KUALA LUMPUR • Malaysia's economy expanded by a stronger-than-expected 5.9 per cent in the last quarter of last year, a likely boost for Prime Minister Najib Razak ahead of national elections that must be held by August.
The brisk pace of growth over the past four quarters may increase the chances that Datuk Seri Najib, criticised over a corruption scandal at a state-owned fund and rising living costs, can fend off an election challenge from his former mentor Mahathir Mohamad.
The annual growth pace for October-December pushed last year's full-year expansion to 5.9 per cent, the best in three years and an acceleration from 2016's 4.2 per cent.
Bank Negara Malaysia (BNM) said domestic demand continued to drive growth in October-December, with healthy expansion in private consumption supported by wage and employment gains.
"Growth is expected to remain favourable in 2018, with domestic demand continuing to be the key driver of growth," the central bank added.
"The expected faster expansion in global growth would continue to benefit Malaysia's exports, with positive spillovers to the domestic economic activity."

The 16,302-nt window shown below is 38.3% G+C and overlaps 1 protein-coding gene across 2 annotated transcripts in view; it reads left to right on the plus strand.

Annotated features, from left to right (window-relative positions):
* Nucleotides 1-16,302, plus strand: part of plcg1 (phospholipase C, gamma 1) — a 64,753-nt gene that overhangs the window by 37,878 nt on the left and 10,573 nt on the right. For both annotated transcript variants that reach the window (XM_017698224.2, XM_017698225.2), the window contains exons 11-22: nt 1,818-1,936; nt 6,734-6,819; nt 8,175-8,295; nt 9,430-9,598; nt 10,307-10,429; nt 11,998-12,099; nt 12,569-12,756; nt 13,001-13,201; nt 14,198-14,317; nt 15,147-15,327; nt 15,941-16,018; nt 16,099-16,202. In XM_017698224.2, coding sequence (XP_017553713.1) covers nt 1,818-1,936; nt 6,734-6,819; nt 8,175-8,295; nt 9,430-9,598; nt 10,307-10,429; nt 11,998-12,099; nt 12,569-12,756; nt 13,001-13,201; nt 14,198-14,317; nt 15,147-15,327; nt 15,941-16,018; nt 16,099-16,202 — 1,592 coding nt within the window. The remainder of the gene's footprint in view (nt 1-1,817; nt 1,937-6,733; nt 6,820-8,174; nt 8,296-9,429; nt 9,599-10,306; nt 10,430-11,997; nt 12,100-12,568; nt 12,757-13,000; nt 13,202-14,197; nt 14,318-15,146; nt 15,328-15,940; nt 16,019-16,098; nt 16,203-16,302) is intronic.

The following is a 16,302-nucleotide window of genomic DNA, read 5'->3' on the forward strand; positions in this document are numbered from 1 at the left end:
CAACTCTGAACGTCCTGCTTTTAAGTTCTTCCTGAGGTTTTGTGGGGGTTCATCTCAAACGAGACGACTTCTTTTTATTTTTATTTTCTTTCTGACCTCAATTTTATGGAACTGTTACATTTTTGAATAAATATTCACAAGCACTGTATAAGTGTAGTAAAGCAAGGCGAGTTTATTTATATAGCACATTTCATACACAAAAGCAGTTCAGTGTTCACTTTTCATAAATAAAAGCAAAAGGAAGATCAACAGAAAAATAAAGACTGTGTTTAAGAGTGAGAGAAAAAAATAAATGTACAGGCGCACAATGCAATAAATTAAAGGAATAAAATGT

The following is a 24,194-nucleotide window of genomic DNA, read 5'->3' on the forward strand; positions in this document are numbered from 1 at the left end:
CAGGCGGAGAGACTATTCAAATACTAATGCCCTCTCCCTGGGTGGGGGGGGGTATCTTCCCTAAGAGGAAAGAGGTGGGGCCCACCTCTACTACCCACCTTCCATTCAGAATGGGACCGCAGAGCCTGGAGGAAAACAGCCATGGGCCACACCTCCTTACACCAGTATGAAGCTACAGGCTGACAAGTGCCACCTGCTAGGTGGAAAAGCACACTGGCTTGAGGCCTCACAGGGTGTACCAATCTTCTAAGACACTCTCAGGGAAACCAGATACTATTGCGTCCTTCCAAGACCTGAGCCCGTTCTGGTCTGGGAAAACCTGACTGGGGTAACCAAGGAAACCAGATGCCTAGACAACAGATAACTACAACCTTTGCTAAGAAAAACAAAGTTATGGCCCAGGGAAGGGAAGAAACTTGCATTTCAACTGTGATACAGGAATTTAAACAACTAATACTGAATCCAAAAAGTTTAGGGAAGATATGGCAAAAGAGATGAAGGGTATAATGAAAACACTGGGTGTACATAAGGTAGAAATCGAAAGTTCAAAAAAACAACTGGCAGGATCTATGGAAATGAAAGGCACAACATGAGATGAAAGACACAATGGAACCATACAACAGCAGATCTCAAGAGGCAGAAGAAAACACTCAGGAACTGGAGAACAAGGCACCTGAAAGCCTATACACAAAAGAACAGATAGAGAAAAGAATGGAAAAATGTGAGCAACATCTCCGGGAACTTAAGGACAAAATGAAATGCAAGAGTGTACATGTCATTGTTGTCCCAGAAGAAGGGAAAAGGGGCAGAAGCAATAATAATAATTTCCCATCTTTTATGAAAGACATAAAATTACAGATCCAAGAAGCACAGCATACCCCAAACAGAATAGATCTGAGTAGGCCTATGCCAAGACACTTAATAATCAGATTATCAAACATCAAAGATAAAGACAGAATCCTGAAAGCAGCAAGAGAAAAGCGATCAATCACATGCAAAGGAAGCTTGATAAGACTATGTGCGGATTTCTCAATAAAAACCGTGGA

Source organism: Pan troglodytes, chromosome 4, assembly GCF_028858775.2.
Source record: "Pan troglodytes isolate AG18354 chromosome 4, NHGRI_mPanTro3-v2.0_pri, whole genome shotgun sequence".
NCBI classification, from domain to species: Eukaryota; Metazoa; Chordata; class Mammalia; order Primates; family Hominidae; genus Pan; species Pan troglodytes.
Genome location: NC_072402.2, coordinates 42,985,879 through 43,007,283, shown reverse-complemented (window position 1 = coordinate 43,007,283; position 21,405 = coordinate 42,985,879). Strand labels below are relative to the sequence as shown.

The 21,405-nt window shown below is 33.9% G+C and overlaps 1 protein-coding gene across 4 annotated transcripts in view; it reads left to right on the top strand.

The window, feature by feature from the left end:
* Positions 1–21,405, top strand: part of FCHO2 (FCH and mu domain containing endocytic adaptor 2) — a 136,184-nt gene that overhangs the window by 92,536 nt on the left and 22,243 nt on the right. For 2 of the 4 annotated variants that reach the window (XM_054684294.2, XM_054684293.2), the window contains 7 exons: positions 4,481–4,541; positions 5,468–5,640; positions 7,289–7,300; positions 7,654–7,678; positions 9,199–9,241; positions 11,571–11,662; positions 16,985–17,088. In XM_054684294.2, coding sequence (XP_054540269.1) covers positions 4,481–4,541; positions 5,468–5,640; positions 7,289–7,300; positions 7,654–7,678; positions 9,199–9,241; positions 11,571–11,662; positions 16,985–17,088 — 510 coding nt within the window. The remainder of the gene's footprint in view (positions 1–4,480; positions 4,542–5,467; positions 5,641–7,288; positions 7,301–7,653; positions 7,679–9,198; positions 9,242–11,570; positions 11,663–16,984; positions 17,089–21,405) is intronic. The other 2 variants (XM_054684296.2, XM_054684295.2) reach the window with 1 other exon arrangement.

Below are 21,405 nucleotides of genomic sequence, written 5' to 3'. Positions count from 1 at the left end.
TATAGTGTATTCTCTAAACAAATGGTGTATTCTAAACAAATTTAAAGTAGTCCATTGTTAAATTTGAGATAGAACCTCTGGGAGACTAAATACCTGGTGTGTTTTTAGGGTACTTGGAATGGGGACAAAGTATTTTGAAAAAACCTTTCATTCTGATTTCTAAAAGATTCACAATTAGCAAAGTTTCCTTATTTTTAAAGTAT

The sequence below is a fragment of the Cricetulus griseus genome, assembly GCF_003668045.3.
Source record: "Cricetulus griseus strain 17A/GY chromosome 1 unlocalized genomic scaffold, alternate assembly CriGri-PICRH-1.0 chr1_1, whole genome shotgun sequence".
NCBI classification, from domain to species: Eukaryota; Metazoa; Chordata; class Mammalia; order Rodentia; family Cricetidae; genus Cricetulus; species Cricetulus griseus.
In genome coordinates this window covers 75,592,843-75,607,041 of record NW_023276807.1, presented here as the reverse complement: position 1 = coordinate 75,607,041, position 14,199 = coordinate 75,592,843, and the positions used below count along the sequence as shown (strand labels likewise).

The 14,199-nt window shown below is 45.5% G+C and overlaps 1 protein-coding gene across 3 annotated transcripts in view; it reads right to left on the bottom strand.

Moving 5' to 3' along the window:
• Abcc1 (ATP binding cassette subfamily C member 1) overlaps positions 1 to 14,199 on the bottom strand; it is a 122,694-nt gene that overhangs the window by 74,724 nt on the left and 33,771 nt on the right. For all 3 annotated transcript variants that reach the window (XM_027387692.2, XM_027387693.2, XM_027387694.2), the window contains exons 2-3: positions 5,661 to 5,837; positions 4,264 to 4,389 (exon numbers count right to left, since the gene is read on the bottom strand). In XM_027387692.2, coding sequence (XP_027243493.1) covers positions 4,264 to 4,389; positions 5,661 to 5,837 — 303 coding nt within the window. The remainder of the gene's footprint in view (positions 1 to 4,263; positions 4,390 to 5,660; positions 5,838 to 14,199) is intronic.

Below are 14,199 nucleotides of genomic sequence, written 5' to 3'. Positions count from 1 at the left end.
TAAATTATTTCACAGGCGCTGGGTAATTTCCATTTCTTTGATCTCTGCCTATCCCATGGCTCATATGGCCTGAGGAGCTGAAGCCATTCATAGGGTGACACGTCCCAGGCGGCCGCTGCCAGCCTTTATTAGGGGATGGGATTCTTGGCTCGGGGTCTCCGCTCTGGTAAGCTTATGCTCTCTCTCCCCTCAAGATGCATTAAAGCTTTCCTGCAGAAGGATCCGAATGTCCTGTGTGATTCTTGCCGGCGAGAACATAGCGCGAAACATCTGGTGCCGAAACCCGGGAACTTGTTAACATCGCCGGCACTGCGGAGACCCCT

The median forecast of a Reuters poll was for fourth-quarter growth of 5.7 per cent, from July-September's 6.2 per cent pace, the fastest in more than three years.
ANZ said it expects growth this year to remain solid at 5.8 per cent.
Mr Alex Holmes, an analyst at Capital Economics, predicted growth "will lose a little more steam over the course of this year", adding that export expansion is unlikely to be as strong as last year's.
Yesterday, the ringgit currency firmed by 0.4 per cent to 3.922 to the US dollar at midday. It has strengthened nearly 13 per cent since Jan 4, when it hit a 19-year low of 4.988.
The central bank said the ringgit had "outperformed" most regional currencies during last year's fourth quarter, but it remains cautious of external risks.
BNM said its monetary policy "remains accommodative", and that its decision to raise its key rate by 25 basis points to 3.25 per cent last month "reflects a normalisation, and not a tightening of monetary conditions".